Out of control: the reality of control orders and TPIMs

2013-12-28T11:50:28+00:00 December 28th, 2013|Uncategorized|

Shereen Fernandez writes about the unjust and unfair 'lingering tension' that comes with control orders

Recently, there’s been a lot of talk of a potential terrorist on the run after slipping into a burka following a visit to a mosque in West Acton, London. From the radio to news bulletins, word has got round that a 27 year old man by the name of Mohamed Ahmed Mohamed has vanished from police surveillance and it is believed that he may have links to the al-Shabab group in Somalia. He is the second person to have absconded his TPIM order this year, after reports that Ibrahim Maggag last December ripped off his electronic bracelet, raising questions that these measures are clearly not effective. Control Orders and TPIMs have been around for some time and their intended use is preventative: to catch the criminal before the crime is committed. Never charged or tried, these measures are used against suspects who are believed to pose a threat to the state, but the reasons why are never exposed- simply because they are secret. Not only are these measures not effective, they are destructive – destroying the lives of a handful of men who have been placed on them. From destroying homes to causing mental and physical breakdowns, TPIMs and the now expired control orders are designed to do one thing: to completely control lives and render people invisible.

 These measures transform your life completely. Legally, they are a lawyer’s worst nightmare as they are fighting an invisible enemy due to the passing of the secret evidence bill. Unsure as to why your client is being treated like a potential terrorist, the only thing they can do is ease some of the restraints placed, almost like a doctor easing the pain of a terminally ill patient. There is no quick cure for these measures and slowly but surely, they break people down in any and every way. For the men placed on these measures, it destroys any element of social life. I spoke to one former control order detainee and he told me how he suffered the humiliation of going to the police station everyday to “sign on”, waiting in line behind petty criminals, who are probably better off because at least they know what they have been charged for.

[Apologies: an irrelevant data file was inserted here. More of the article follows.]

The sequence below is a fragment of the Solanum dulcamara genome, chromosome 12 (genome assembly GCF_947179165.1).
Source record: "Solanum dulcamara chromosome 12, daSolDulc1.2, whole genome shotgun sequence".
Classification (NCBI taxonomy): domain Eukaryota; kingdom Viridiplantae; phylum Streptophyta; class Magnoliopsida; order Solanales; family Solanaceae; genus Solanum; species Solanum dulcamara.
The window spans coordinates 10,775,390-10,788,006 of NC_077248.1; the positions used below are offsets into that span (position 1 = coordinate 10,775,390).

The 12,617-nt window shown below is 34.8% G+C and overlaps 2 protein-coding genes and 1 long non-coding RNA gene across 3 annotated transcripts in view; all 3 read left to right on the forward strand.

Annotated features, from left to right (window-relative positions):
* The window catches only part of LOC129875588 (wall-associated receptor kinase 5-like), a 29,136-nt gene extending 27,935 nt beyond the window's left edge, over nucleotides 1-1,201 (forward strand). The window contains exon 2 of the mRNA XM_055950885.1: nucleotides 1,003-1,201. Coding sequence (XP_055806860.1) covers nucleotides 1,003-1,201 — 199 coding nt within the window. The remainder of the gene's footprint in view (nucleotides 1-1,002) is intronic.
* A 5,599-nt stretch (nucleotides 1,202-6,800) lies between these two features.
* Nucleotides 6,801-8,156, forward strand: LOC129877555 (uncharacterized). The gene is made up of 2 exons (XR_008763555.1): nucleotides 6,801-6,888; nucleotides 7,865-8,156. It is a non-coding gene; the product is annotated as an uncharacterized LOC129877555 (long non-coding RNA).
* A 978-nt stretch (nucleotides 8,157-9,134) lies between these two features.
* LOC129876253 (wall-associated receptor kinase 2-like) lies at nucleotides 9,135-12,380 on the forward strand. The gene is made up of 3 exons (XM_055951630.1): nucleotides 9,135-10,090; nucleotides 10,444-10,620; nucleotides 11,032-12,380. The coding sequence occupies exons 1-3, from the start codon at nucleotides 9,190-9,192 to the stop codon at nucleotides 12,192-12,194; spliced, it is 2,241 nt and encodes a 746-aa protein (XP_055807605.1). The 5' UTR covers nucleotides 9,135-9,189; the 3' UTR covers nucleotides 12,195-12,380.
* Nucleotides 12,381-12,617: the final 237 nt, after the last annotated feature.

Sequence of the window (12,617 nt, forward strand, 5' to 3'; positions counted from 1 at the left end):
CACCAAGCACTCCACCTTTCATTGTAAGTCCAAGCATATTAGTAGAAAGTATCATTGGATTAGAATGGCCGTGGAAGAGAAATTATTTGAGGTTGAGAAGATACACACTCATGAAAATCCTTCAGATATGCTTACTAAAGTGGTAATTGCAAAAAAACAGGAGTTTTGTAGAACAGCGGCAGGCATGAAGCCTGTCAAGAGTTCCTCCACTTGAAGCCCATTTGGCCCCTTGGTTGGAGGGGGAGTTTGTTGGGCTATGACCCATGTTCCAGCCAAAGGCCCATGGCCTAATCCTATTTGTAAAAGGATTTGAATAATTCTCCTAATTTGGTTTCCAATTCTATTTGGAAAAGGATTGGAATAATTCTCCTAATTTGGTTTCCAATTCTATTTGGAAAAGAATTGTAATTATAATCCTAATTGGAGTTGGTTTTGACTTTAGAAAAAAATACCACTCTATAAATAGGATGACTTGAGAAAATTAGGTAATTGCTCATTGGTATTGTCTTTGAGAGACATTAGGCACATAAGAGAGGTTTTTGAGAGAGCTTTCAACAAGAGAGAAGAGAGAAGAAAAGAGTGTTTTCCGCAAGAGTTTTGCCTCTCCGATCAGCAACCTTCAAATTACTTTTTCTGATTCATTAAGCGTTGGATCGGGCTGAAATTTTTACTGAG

Imagine being placed on a measure because you are deemed too dangerous or threatening to be part of public life so that even people in your community hesitate to speak to you. Going to the mosque becomes difficult because people have heard that you have been tarnished by the terrorism brush and so don’t want to acknowledge you. The experience is so overbearing that you retreat back home, which feels empty because of the restrictions placed on your order. No internet, no computer, no mobile. Home is just a physical structure with no sign of life. Your ‘guests’ have to be approved by the Home Office and even then, they are liable to prosecution if they contravene any of the conditions, which adds to the lingering tension.

 Some may argue that these measures are vital for the security and safety of the state and its citizens. However it cannot be ignored that these measures are inhumane and deny basic human rights. In the case of Mohamed Ahmed Mohamed, it has been reported that he is suing the government, claiming that he was tortured in Somalia by UK authorities. If his allegations are true, I cannot help but question whether he was placed on a TPIM to avoid these allegations from being revealed. It is already questionable that the Home Secretary only needs “reasonable suspicion” to place someone on these measures, but what exactly does “reasonable suspicion” mean? From my research and speaking to former detainees, I have found that as a control order/TPIM detainee, it is difficult to feel human because you don’t have a name; you are just known as a letter or two. Though your shackles may be invisible, your pain and suffering is that of a prisoner.

(NOTE: CAGE represents cases of individuals based on the remit of our work. Supporting a case does not mean we agree with the views or actions of the individual. Content published on CAGE may not reflect the official position of our organisation.)